It is contended that no competent or credible evidence was adduced at the trial showing that appellants, by threat of reprisal or force or promise of reward, induced or encouraged employees of other companies to refuse in the course of their employment to transport or handle materials for use in the construction of the Klassen houses, with the object and purpose of forcing Klassen to cease doing business with Wadsworth. In the trial of a non-jury case, it is the province of the trial court to observe the witnesses while testifying, to judge their qualifications, to appraise their credibility, to determine the inferences from the facts established, and to resolve conflict in the evidence. The evidence and the inferences fairly to be drawn from it were sufficient to support the material findings of fact made by the trial court, and they are not plainly erroneous. Therefore they must stand on appeal. Yates v. American Republics Corporation, 10 Cir., 163 F.2d 178; Wyoming Railway Co. v. Herrington, 10 Cir., 163 F.2d 1004; Boston Insurance Co. v. Read, 10 Cir., 166 F.2d 551.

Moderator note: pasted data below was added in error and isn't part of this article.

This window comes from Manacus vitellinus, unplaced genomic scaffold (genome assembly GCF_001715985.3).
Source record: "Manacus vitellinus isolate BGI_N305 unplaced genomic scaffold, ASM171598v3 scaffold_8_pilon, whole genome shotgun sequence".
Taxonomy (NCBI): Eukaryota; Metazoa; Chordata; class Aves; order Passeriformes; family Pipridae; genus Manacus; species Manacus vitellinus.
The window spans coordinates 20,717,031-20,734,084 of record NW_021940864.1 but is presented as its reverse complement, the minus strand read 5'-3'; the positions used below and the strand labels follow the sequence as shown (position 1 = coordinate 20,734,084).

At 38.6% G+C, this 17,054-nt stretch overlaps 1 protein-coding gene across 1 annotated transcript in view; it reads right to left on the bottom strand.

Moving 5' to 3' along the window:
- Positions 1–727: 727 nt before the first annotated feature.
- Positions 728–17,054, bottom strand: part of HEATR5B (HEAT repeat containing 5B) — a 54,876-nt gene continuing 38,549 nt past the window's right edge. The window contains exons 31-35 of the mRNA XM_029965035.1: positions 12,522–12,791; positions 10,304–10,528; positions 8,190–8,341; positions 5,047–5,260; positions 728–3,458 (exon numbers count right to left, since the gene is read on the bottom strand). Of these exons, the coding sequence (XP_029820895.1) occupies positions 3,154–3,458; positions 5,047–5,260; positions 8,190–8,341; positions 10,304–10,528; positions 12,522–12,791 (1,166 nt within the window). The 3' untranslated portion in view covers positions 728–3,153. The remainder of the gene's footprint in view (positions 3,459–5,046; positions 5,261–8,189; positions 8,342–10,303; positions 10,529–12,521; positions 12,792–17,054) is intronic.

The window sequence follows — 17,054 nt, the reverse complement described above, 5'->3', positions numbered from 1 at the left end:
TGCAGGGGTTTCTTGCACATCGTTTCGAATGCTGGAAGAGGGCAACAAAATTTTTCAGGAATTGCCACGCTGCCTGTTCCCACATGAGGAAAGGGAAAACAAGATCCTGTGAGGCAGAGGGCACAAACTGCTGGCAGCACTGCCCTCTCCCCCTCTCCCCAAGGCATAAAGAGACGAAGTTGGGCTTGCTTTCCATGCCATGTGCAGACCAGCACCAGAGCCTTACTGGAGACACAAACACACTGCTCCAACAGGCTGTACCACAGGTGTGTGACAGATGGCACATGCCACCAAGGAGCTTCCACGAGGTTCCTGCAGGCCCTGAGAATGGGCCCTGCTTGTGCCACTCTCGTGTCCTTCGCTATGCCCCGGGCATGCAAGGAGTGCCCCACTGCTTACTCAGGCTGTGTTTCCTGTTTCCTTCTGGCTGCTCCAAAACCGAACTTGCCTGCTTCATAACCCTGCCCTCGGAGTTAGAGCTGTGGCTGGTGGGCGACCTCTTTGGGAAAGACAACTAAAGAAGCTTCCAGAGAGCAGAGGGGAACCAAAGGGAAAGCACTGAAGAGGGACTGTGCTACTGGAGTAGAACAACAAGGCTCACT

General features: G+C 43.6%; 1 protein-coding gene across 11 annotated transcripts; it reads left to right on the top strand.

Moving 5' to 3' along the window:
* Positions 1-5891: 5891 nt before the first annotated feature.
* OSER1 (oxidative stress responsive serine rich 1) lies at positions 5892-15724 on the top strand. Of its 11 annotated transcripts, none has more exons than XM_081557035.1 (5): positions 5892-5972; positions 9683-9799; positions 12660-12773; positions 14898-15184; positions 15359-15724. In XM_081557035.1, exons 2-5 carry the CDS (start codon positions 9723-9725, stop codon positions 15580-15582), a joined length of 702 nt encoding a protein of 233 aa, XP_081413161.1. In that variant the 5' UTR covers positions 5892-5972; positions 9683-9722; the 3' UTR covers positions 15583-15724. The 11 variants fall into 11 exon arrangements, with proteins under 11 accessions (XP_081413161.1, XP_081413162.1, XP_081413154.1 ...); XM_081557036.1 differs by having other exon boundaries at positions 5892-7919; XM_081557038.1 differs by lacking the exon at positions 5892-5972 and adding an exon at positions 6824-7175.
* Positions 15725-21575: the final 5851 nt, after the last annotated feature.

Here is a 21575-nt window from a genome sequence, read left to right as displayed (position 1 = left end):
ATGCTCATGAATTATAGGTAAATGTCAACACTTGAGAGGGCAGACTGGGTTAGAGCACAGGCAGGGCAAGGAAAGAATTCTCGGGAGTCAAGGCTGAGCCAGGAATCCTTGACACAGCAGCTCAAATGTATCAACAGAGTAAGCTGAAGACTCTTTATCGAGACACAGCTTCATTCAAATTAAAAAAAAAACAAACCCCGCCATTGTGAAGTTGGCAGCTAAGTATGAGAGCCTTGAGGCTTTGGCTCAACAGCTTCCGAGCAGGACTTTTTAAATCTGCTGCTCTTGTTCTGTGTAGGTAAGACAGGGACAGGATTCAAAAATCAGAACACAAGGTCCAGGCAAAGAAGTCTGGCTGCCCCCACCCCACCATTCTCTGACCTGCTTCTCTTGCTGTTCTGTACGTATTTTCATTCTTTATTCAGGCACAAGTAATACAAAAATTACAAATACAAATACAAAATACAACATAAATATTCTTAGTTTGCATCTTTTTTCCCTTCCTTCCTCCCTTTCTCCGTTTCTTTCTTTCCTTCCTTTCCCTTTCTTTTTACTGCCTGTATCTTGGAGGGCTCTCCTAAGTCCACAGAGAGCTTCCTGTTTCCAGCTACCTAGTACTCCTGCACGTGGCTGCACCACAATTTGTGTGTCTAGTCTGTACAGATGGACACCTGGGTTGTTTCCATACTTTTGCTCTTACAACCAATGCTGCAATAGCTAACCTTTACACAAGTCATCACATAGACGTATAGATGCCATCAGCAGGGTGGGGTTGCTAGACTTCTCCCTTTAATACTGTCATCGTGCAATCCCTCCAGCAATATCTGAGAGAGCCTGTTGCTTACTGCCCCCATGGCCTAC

Next, it is urged with vigor that the act is limited in scope to practices affecting interstate commerce; that the dealings between Klassen and Wadsworth were essentially intrastate in character; and that the conduct of appellants did not affect interstate commerce in the manner and to the degree necessary to bring it within the range of the regulatory power of Congress. The supreme, plenary, and complete power of Congress under the Constitution to regulate interstate commerce is without restriction or limitation, except that prescribed in the Constitution; and within the reach of that paramount authority lies the power to safeguard such commerce against substantial burdens or obstructions, no matter the source from which the encroachment comes. In the exertion of its constitutional authority to protect interstate commerce, Congress may regulate not only commerce itself but matters which affect, interrupt, or stifle interstate commerce. In other words, Congress may regulate not merely transactions or goods in interstate commerce, but activities which in isolation might be deemed to be local and yet in the course of the interlacings of business across state lines affect adversely interstate commerce. National Labor Relations Board v. Jones & Laughlin Steel Corp., 301 U.S. 1, 57 S.Ct. 615, 81 L.Ed. 893, 108 A.L.R. 1352; Wickard v. Filburn, 317 U.S. 111, 63 S.Ct. 82, 87 L.Ed. 122; Polish National Alliance v. National Labor Relations Board, 322 U.S. 643, 64 S.Ct. 1196, 88 L.Ed. 1509. And acts or practices having the effect of interrupting or otherwise adversely affecting interstate commerce are not immune from Congressional regulation and control merely because they grow out of